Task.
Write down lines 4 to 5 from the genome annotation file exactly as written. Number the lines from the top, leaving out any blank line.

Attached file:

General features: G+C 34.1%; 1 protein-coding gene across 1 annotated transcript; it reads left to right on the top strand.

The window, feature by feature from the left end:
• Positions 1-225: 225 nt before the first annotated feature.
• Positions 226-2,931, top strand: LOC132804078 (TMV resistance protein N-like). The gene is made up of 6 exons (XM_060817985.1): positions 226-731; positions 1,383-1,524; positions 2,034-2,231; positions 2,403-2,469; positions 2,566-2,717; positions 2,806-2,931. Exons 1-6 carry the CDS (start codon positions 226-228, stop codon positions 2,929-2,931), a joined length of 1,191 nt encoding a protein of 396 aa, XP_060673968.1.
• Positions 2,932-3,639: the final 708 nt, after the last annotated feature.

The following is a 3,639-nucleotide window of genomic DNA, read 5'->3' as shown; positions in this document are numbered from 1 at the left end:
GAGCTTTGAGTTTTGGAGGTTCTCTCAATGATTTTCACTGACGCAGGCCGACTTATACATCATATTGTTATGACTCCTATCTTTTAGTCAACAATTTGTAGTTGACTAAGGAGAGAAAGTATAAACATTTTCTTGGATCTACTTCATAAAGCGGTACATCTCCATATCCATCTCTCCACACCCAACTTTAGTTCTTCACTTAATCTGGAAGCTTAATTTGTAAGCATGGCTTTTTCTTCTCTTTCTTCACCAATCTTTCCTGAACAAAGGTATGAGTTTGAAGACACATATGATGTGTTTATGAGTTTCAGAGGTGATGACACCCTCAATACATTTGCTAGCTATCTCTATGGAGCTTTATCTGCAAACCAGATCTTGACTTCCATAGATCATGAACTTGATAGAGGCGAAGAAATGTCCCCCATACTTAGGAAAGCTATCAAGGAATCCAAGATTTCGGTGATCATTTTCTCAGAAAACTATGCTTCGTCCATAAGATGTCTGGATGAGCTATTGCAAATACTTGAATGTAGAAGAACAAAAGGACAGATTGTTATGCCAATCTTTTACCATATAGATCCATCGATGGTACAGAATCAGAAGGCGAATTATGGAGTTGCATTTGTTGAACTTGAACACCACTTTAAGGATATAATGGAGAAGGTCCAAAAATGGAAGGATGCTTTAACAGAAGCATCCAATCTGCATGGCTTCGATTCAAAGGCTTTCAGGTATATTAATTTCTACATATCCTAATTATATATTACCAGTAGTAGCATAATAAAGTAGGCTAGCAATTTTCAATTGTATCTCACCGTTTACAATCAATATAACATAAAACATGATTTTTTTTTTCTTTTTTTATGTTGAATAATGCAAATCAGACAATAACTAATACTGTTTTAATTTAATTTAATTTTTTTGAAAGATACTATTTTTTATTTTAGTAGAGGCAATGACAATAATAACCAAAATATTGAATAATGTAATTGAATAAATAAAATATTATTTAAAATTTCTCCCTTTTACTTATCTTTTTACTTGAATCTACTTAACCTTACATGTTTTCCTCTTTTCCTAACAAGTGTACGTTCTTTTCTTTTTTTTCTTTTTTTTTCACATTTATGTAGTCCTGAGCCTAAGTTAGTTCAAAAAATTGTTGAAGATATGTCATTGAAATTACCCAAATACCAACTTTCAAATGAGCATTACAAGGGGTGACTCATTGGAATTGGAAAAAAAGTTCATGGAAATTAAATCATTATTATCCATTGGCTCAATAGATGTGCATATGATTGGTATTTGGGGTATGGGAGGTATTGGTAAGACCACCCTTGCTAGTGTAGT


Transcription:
• Positions 226-2,931, top strand: LOC132804078 (TMV resistance protein N-like). The gene is made up of 6 exons (XM_060817985.1): positions 226-731; positions 1,383-1,524; positions 2,034-2,231; positions 2,403-2,469; positions 2,566-2,717; positions 2,806-2,931. Exons 1-6 carry the CDS (start codon positions 226-228, stop codon positions 2,929-2,931), a joined length of 1,191 nt encoding a protein of 396 aa, XP_060673968.1.
• Positions 2,932-3,639: the final 708 nt, after the last annotated feature.